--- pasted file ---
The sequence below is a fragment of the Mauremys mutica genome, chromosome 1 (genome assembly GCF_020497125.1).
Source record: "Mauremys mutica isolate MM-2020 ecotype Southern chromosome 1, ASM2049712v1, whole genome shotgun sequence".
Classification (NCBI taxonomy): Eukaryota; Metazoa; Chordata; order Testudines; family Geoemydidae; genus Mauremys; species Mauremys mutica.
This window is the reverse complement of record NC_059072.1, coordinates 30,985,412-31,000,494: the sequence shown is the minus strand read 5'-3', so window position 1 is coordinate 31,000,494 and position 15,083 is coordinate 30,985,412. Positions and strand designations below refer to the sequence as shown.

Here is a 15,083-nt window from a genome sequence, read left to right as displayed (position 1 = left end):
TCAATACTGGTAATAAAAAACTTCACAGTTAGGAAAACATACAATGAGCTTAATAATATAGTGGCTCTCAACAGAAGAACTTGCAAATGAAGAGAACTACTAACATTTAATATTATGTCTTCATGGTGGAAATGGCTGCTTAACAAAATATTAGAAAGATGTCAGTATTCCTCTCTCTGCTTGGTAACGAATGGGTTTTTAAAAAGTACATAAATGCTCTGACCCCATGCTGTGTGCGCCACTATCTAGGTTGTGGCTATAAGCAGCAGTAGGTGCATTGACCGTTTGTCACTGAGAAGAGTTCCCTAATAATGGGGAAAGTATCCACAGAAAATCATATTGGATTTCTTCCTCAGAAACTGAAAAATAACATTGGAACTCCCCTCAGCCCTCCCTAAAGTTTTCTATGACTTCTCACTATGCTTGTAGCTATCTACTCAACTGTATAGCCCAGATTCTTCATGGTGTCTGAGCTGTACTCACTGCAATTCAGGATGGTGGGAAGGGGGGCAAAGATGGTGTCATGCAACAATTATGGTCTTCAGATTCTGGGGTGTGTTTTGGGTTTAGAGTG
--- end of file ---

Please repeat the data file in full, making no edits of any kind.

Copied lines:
The sequence below is a fragment of the Mauremys mutica genome, chromosome 1 (genome assembly GCF_020497125.1).
Source record: "Mauremys mutica isolate MM-2020 ecotype Southern chromosome 1, ASM2049712v1, whole genome shotgun sequence".
Classification (NCBI taxonomy): Eukaryota; Metazoa; Chordata; order Testudines; family Geoemydidae; genus Mauremys; species Mauremys mutica.
This window is the reverse complement of record NC_059072.1, coordinates 30,985,412-31,000,494: the sequence shown is the minus strand read 5'-3', so window position 1 is coordinate 31,000,494 and position 15,083 is coordinate 30,985,412. Positions and strand designations below refer to the sequence as shown.

Here is a 15,083-nt window from a genome sequence, read left to right as displayed (position 1 = left end):
TCAATACTGGTAATAAAAAACTTCACAGTTAGGAAAACATACAATGAGCTTAATAATATAGTGGCTCTCAACAGAAGAACTTGCAAATGAAGAGAACTACTAACATTTAATATTATGTCTTCATGGTGGAAATGGCTGCTTAACAAAATATTAGAAAGATGTCAGTATTCCTCTCTCTGCTTGGTAACGAATGGGTTTTTAAAAAGTACATAAATGCTCTGACCCCATGCTGTGTGCGCCACTATCTAGGTTGTGGCTATAAGCAGCAGTAGGTGCATTGACCGTTTGTCACTGAGAAGAGTTCCCTAATAATGGGGAAAGTATCCACAGAAAATCATATTGGATTTCTTCCTCAGAAACTGAAAAATAACATTGGAACTCCCCTCAGCCCTCCCTAAAGTTTTCTATGACTTCTCACTATGCTTGTAGCTATCTACTCAACTGTATAGCCCAGATTCTTCATGGTGTCTGAGCTGTACTCACTGCAATTCAGGATGGTGGGAAGGGGGGCAAAGATGGTGTCATGCAACAATTATGGTCTTCAGATTCTGGGGTGTGTTTTGGGTTTAGAGTG